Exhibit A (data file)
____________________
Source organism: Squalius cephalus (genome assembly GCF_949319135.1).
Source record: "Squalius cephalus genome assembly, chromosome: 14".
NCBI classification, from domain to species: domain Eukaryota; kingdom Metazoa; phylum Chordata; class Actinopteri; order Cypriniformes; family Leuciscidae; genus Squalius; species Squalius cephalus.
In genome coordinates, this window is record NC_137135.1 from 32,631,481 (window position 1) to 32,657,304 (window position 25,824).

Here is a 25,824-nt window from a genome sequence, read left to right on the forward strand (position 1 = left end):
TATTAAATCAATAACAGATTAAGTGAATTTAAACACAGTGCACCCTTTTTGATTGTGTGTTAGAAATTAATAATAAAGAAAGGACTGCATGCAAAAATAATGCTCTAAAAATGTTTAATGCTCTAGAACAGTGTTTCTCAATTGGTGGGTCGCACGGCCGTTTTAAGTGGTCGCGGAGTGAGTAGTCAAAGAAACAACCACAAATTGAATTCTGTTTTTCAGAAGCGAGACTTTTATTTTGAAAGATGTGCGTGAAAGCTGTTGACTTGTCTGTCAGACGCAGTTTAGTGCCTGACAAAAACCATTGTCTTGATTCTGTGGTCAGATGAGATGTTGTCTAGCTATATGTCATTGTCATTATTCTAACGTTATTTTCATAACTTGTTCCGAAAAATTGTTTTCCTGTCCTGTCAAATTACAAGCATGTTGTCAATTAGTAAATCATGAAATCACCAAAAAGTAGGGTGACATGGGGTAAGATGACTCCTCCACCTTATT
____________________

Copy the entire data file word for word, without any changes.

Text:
Source organism: Squalius cephalus (genome assembly GCF_949319135.1).
Source record: "Squalius cephalus genome assembly, chromosome: 14".
NCBI classification, from domain to species: domain Eukaryota; kingdom Metazoa; phylum Chordata; class Actinopteri; order Cypriniformes; family Leuciscidae; genus Squalius; species Squalius cephalus.
In genome coordinates, this window is record NC_137135.1 from 32,631,481 (window position 1) to 32,657,304 (window position 25,824).

Here is a 25,824-nt window from a genome sequence, read left to right on the forward strand (position 1 = left end):
TATTAAATCAATAACAGATTAAGTGAATTTAAACACAGTGCACCCTTTTTGATTGTGTGTTAGAAATTAATAATAAAGAAAGGACTGCATGCAAAAATAATGCTCTAAAAATGTTTAATGCTCTAGAACAGTGTTTCTCAATTGGTGGGTCGCACGGCCGTTTTAAGTGGTCGCGGAGTGAGTAGTCAAAGAAACAACCACAAATTGAATTCTGTTTTTCAGAAGCGAGACTTTTATTTTGAAAGATGTGCGTGAAAGCTGTTGACTTGTCTGTCAGACGCAGTTTAGTGCCTGACAAAAACCATTGTCTTGATTCTGTGGTCAGATGAGATGTTGTCTAGCTATATGTCATTGTCATTATTCTAACGTTATTTTCATAACTTGTTCCGAAAAATTGTTTTCCTGTCCTGTCAAATTACAAGCATGTTGTCAATTAGTAAATCATGAAATCACCAAAAAGTAGGGTGACATGGGGTAAGATGACTCCTCCACCTTATT